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For Clinical Research Professionals
This video provides an overview of the importance of diversity in clinical trials. For clinical research professionals only.
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Retiring from Military Service
Today, Scott Germain works at the United States Army Natick Soldier Systems Center as a government employee, a change of pace from his previous career in the Army as a sergeant major. Scott served for 25 years in the U.S. Military, including time spent as a member of a Special Missions Unit and as a Green Beret. Throughout the 1990s and early 2000s, Scott was deployed to many areas of conflict, including Bosnia, Haiti, Rwanda, Afghanistan, and Iraq.
In 2012, Scott officially retired from the Army and was evaluated by a Special Missions Unit psychologist before leaving. “I think the Army’s standards of disability are different,” Scott says.
Scott during his military service
“I was evaluated as only having anxiety from leaving. The psychologist saw my team very frequently while I was deployed, so underlying issues weren’t as apparent to her in the environment we were all living in.”
Scott’s wife Jeannine has worked for many years in her own career to support veterans and military families. She is currently a project manager at Project New Hope, an organization dedicated to providing services and programs to support veterans and their families. After Scott left the Army, Jeannine saw many common signs of Post Traumatic Stress Disorder (PTSD) in her husband, despite a lack of diagnosis from his doctors.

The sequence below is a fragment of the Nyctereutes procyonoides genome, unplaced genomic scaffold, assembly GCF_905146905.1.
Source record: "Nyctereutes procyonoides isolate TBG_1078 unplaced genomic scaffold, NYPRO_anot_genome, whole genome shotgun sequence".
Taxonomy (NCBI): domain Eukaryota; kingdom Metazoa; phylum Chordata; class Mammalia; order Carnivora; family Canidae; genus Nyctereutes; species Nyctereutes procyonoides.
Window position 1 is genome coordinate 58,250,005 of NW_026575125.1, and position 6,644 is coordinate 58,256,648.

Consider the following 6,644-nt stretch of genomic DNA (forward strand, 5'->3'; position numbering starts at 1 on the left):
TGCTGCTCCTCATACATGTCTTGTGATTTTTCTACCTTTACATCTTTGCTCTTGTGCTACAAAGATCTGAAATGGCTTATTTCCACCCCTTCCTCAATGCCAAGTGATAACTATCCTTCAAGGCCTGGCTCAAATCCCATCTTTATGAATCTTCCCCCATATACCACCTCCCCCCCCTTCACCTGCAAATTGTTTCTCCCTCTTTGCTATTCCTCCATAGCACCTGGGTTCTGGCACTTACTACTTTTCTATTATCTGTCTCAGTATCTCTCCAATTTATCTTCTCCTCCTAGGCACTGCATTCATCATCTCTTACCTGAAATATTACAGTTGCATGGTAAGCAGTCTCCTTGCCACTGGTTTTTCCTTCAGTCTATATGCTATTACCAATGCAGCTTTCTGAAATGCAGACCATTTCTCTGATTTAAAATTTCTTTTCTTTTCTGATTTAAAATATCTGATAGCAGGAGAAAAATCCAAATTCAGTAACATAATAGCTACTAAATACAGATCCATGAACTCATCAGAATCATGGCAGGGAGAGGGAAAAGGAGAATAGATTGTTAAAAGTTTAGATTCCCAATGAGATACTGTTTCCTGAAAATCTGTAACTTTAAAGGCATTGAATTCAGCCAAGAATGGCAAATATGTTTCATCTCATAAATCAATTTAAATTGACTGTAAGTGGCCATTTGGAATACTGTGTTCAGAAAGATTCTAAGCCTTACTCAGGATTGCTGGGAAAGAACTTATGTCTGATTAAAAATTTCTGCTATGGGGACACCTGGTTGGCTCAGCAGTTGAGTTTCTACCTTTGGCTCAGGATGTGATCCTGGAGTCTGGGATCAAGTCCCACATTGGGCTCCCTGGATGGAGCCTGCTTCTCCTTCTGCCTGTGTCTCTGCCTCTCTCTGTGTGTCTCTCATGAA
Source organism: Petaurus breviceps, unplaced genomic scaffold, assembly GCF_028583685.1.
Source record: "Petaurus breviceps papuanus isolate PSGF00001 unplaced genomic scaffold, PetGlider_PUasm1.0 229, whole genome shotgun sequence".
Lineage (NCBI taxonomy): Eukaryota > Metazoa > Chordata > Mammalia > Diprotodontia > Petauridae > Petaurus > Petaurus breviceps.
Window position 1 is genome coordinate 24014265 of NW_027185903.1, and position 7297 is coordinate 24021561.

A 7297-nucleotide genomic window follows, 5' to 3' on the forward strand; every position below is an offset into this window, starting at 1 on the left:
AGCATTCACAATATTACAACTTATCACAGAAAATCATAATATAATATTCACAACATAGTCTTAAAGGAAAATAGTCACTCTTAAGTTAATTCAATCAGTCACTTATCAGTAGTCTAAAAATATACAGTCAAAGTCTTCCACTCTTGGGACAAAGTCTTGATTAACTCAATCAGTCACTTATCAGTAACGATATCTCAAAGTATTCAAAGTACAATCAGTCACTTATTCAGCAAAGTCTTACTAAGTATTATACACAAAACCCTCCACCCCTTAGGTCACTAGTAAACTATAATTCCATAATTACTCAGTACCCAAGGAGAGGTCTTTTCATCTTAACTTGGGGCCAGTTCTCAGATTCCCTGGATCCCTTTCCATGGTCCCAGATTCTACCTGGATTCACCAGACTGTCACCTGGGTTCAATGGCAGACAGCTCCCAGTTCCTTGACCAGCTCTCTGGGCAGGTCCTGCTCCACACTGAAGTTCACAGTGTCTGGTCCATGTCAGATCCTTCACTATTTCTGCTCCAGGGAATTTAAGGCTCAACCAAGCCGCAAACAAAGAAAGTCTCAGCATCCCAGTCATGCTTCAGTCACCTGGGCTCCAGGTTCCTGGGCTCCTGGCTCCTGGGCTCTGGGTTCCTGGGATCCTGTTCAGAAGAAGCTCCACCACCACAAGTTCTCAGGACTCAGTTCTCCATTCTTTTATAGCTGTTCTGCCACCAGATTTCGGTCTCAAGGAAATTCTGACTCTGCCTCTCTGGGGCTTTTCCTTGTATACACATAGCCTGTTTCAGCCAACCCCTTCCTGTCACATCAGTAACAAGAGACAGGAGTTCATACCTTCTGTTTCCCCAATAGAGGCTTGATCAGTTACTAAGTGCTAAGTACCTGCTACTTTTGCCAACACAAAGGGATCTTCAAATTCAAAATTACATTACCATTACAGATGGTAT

Scott was eventually tested, and his disability rating given by the military skyrocketed to 100%. “Scott was shocked when doctors concluded his PTSD was moderate to severe,” Jeannine recalls. “Since he retired from the Army, I sensed he was struggling, but he didn’t recognize the signs in himself. The testing was very helpful for us.”
Beyond PTSD, Scott suffered multiple physical injuries in his career for which he was prescribed pain medications. After leaving the military, Scott joined a three-week program at the Mayo Clinic to be weaned off these pain prescriptions alongside other people who struggled with chronic pain and addiction. “My experience with pain medication was different from many others in that group,” Scott says. For many people living with chronic pain from diseases or injuries, simple tasks like getting out of bed can be a challenge. Scott had been deployed and working while coping with the pain from his injuries, so his biggest challenge was now learning to not depend on the drugs in his daily life and be comfortable with a certain threshold of pain.
After the Mayo Clinic, Scott and Jeannine began looking for resources to help treat his PTSD. They began at Home Base in Boston, a nonprofit that provides mental health counseling, physical therapy, and other resources for veterans. Scott met with a team of doctors there who discovered that during his career, Scott had experienced a Traumatic Brain Injury (TBI) with lingering symptoms that continued to impact his health. “There are many ways a TBI can manifest, but for me, I struggle with memory loss, balance issues, severe migraines, mood swings, and sleeplessness. My body had adjusted to some of these problems over time, so I wasn’t even aware I was compensating,” Scott says.
For the remainder of his time at Home Base, Scott attended the program with a large group of veterans in the area. The treatment involved a lot of group therapy with veterans who had wide ranging experiences. Scott found himself struggling to connect with others in the program who served for several years, not several decades like he had.